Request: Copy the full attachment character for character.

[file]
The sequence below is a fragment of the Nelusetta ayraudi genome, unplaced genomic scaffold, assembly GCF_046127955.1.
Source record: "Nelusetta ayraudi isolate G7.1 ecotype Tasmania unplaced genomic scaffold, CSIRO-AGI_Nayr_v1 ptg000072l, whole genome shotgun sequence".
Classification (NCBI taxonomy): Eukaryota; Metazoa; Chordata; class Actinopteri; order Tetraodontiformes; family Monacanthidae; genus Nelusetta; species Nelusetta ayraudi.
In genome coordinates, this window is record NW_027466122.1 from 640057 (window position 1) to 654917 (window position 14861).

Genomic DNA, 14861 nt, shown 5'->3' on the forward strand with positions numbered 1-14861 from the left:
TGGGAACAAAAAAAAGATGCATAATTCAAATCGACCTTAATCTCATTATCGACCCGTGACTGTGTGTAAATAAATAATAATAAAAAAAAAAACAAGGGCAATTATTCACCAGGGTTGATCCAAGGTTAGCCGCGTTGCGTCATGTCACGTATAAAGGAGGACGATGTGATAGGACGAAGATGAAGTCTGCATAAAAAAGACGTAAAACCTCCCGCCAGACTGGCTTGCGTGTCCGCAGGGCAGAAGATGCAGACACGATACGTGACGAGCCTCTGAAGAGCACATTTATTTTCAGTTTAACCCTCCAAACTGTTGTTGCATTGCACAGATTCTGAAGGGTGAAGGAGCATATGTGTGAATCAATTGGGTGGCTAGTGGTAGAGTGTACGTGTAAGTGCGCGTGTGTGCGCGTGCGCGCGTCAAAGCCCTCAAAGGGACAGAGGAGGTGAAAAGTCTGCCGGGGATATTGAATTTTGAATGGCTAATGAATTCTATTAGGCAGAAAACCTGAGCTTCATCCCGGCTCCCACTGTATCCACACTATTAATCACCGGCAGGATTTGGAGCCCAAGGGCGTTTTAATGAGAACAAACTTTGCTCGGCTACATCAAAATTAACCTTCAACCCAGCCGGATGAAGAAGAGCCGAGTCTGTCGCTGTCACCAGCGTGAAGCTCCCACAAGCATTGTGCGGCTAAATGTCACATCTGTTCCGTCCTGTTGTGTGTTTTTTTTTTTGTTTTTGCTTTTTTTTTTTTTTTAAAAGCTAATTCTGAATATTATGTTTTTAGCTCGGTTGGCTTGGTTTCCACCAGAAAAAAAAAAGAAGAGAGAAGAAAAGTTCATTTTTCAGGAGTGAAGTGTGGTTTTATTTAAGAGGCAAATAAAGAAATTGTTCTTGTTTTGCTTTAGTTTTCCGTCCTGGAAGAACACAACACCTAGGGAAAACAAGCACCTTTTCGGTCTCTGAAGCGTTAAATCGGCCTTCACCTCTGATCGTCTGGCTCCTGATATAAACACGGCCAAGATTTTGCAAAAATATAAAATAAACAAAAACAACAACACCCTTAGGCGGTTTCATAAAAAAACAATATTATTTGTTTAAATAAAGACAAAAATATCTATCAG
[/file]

The sequence below is a fragment of the Nelusetta ayraudi genome, unplaced genomic scaffold, assembly GCF_046127955.1.
Source record: "Nelusetta ayraudi isolate G7.1 ecotype Tasmania unplaced genomic scaffold, CSIRO-AGI_Nayr_v1 ptg000072l, whole genome shotgun sequence".
Classification (NCBI taxonomy): Eukaryota; Metazoa; Chordata; class Actinopteri; order Tetraodontiformes; family Monacanthidae; genus Nelusetta; species Nelusetta ayraudi.
In genome coordinates, this window is record NW_027466122.1 from 640057 (window position 1) to 654917 (window position 14861).

Genomic DNA, 14861 nt, shown 5'->3' on the forward strand with positions numbered 1-14861 from the left:
TGGGAACAAAAAAAAGATGCATAATTCAAATCGACCTTAATCTCATTATCGACCCGTGACTGTGTGTAAATAAATAATAATAAAAAAAAAAACAAGGGCAATTATTCACCAGGGTTGATCCAAGGTTAGCCGCGTTGCGTCATGTCACGTATAAAGGAGGACGATGTGATAGGACGAAGATGAAGTCTGCATAAAAAAGACGTAAAACCTCCCGCCAGACTGGCTTGCGTGTCCGCAGGGCAGAAGATGCAGACACGATACGTGACGAGCCTCTGAAGAGCACATTTATTTTCAGTTTAACCCTCCAAACTGTTGTTGCATTGCACAGATTCTGAAGGGTGAAGGAGCATATGTGTGAATCAATTGGGTGGCTAGTGGTAGAGTGTACGTGTAAGTGCGCGTGTGTGCGCGTGCGCGCGTCAAAGCCCTCAAAGGGACAGAGGAGGTGAAAAGTCTGCCGGGGATATTGAATTTTGAATGGCTAATGAATTCTATTAGGCAGAAAACCTGAGCTTCATCCCGGCTCCCACTGTATCCACACTATTAATCACCGGCAGGATTTGGAGCCCAAGGGCGTTTTAATGAGAACAAACTTTGCTCGGCTACATCAAAATTAACCTTCAACCCAGCCGGATGAAGAAGAGCCGAGTCTGTCGCTGTCACCAGCGTGAAGCTCCCACAAGCATTGTGCGGCTAAATGTCACATCTGTTCCGTCCTGTTGTGTGTTTTTTTTTTTGTTTTTGCTTTTTTTTTTTTTTTAAAAGCTAATTCTGAATATTATGTTTTTAGCTCGGTTGGCTTGGTTTCCACCAGAAAAAAAAAAGAAGAGAGAAGAAAAGTTCATTTTTCAGGAGTGAAGTGTGGTTTTATTTAAGAGGCAAATAAAGAAATTGTTCTTGTTTTGCTTTAGTTTTCCGTCCTGGAAGAACACAACACCTAGGGAAAACAAGCACCTTTTCGGTCTCTGAAGCGTTAAATCGGCCTTCACCTCTGATCGTCTGGCTCCTGATATAAACACGGCCAAGATTTTGCAAAAATATAAAATAAACAAAAACAACAACACCCTTAGGCGGTTTCATAAAAAAACAATATTATTTGTTTAAATAAAGACAAAAATATCTATCAG